We arrived at the race HQ a full hour before kick-off and parked in a sycamore tree at the side of the lane. Escorted by a friendly entourage of midges I walked up to registration and reported for duty. I wasn’t sure how DFR were doing for helpers and had turned up nice and early in case I was essential to requirements. Apparently I wasn’t so there was nothing for it but to race. Everything was ticking over nicely with lots of marshalls on hand so I gave Paul the nod and he shoved a tenner over the table and we were entered. That just left 59 minutes to hang around and drink coffee and get bitten by the midges. Will showed up for a bit on his way to the relay and the clock quickly counted down to 11AM.

I surveyed the small field with trepidation. I often joke that in fell races I “count my position from the back” assuming that one day I shall stop having to do this calculation. I think I may have to wait awhile yet as a fearsome looking pack lined up for the briefing. It was a shame that the field only comprised 34 runners as it was looking like being a good day. There was to be a course alteration. A bit further up the track to go over the bridge rather than fording a gushing brook. This was disappointing but apparently the beck was in full spate and the organiser had decided that it would be too risky to take the usual line. He clearly thought there’s no use getting into heavy becking, it only leads to trouble, and seat wetting.

The race got underway and I tucked in at the back and was still at the back when Casper, Kayden and Will cheered me on at the top of the first brae. I’d been wanting to do this race for years ever since I did the recce a few years ago just before the race was revived. It struck me that despite being an out and back, the view and terrain looked so different depending on which way you were pointing it might just as well be a circular route. What I hadn’t expected was the added interest of seeing the fast guys coming back the other way as I approached the turn, and trying to work out how far I had still to go. You get to climb, clamber, squelch and spring through some great and varied Teesdale countryside on this course with a crocodile and a jelly baby waiting for you when you get to the halfway point.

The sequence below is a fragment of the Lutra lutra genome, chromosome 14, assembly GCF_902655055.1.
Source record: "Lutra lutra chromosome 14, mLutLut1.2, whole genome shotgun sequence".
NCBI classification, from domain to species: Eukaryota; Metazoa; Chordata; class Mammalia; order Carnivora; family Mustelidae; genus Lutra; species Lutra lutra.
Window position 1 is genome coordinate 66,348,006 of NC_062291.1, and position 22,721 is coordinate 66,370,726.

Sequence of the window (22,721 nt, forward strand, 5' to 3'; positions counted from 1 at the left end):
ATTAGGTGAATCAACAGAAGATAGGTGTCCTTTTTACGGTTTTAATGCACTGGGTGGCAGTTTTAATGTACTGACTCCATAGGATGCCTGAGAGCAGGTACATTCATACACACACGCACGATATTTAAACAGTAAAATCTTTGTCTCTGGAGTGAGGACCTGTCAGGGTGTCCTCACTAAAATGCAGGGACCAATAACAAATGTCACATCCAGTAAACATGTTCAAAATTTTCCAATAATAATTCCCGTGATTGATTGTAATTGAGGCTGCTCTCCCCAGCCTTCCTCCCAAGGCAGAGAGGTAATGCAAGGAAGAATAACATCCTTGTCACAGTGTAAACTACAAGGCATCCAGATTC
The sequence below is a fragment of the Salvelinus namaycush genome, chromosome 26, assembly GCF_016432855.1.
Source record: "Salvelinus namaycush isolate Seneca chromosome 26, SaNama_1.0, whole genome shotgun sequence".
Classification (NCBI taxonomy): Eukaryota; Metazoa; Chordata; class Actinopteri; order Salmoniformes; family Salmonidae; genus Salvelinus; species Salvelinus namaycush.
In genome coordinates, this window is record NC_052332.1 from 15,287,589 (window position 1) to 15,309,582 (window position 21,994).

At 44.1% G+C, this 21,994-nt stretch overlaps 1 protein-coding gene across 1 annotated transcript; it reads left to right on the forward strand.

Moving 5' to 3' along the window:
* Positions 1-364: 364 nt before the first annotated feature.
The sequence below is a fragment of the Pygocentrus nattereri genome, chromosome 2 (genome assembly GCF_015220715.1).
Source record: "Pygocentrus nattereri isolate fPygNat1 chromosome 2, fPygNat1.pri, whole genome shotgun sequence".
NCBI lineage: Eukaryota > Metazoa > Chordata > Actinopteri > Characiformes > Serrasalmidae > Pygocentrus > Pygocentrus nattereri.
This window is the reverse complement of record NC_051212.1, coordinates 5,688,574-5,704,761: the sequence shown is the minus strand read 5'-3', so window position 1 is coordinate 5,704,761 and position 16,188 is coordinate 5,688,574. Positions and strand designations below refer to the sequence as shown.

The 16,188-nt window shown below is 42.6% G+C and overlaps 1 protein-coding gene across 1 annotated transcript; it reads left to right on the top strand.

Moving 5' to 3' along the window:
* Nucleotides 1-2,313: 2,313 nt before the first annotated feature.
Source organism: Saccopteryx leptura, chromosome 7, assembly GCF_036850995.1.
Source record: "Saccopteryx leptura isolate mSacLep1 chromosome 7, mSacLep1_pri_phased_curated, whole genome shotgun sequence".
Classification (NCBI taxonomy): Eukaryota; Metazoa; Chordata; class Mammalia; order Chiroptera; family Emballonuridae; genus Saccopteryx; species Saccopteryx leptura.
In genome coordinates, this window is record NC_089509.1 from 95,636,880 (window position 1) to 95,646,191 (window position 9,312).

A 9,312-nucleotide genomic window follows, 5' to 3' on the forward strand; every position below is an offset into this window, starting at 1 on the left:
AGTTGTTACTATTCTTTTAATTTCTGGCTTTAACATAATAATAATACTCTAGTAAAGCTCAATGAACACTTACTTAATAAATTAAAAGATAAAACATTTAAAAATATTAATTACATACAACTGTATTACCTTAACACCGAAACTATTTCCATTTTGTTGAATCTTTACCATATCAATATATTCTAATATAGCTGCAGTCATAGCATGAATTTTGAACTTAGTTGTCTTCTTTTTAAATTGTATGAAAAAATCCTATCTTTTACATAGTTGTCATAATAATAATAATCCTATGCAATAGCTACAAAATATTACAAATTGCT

On the way back, around the 8 mile mark, and not for from the back, I realised something that I’d hitherto only suspected. I really wasn’t very fit. Usually it’s cardio that holds me back in a fell race but today my muscles hurt. On the fast few miles descending to the finish I had time to reflect on how rapidly hard-earned fitness can fizzle away. I was still contemplating this when I crossed the line but soon the scent of the barbeque hit my nostrels and I heard the unmistakable call of Pluvialis apricaria from within the Stathmore Arms. Paul had a good race finishing fifth. I was happy to finish sixth, but counting from the other end.

Despite being a lonely spot this race isn’t particularly scary. The cut-off time for the half-way point is generous and most Striders could toddle round this 11 miles of dramatic and varied Teesdale fells comfortably. More folks should give this one a try.

…and Paul Evans

Ten minutes before the race and not so much as a twitch of competitiveness; no warm-up, no stretching, not even the usual feeling of slight nausea and tingling feet that tends to be the precursor to eben the shortest of races for me. Basically, Dougie, sat half-in/half-out of his car to make the most of the sun that was bathing Upper Teesdale, coffee mug on fold-up table and equally disinclined to make his way to the start-line, was showing me another way to prepare and I was enjoying it far more than my normal method of pacing and making repeated trips to the toilet. however, all good things come to an end and having paid the £5 entry-fee it would have been silly not to have run the scenic out-and-back course, particularly as we were being treated to a new variant, courtesy of the recent heavy rain that had apparently rendered one beck to dangerous to cross (meaning we had to spend a bit more time on the track heading out of Holwick before hitting the mud) and the Tees too high to take the traditional halfway dunk in; this added about half a mile to the course all-in.